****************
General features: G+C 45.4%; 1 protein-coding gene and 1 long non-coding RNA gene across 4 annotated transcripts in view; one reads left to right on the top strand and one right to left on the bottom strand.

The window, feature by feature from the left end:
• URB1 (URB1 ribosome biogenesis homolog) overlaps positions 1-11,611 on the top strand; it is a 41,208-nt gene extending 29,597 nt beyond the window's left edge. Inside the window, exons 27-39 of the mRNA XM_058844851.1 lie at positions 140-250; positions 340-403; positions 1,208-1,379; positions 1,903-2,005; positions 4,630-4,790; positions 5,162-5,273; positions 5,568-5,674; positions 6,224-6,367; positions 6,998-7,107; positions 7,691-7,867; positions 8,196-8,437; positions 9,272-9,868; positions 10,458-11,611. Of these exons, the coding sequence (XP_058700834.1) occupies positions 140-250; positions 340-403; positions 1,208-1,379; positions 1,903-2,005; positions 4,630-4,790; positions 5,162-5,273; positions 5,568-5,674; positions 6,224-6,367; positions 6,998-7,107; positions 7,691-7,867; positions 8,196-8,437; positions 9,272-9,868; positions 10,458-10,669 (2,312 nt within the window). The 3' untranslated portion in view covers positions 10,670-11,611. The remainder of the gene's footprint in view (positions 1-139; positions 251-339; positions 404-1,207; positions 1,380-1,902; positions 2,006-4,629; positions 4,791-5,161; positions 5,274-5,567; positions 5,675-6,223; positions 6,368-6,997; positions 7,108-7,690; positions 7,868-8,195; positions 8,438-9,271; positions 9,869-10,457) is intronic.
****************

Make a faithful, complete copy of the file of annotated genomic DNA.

General features: G+C 45.4%; 1 protein-coding gene and 1 long non-coding RNA gene across 4 annotated transcripts in view; one reads left to right on the top strand and one right to left on the bottom strand.

The window, feature by feature from the left end:
• URB1 (URB1 ribosome biogenesis homolog) overlaps positions 1-11,611 on the top strand; it is a 41,208-nt gene extending 29,597 nt beyond the window's left edge. Inside the window, exons 27-39 of the mRNA XM_058844851.1 lie at positions 140-250; positions 340-403; positions 1,208-1,379; positions 1,903-2,005; positions 4,630-4,790; positions 5,162-5,273; positions 5,568-5,674; positions 6,224-6,367; positions 6,998-7,107; positions 7,691-7,867; positions 8,196-8,437; positions 9,272-9,868; positions 10,458-11,611. Of these exons, the coding sequence (XP_058700834.1) occupies positions 140-250; positions 340-403; positions 1,208-1,379; positions 1,903-2,005; positions 4,630-4,790; positions 5,162-5,273; positions 5,568-5,674; positions 6,224-6,367; positions 6,998-7,107; positions 7,691-7,867; positions 8,196-8,437; positions 9,272-9,868; positions 10,458-10,669 (2,312 nt within the window). The 3' untranslated portion in view covers positions 10,670-11,611. The remainder of the gene's footprint in view (positions 1-139; positions 251-339; positions 404-1,207; positions 1,380-1,902; positions 2,006-4,629; positions 4,791-5,161; positions 5,274-5,567; positions 5,675-6,223; positions 6,368-6,997; positions 7,108-7,690; positions 7,868-8,195; positions 8,438-9,271; positions 9,869-10,457) is intronic.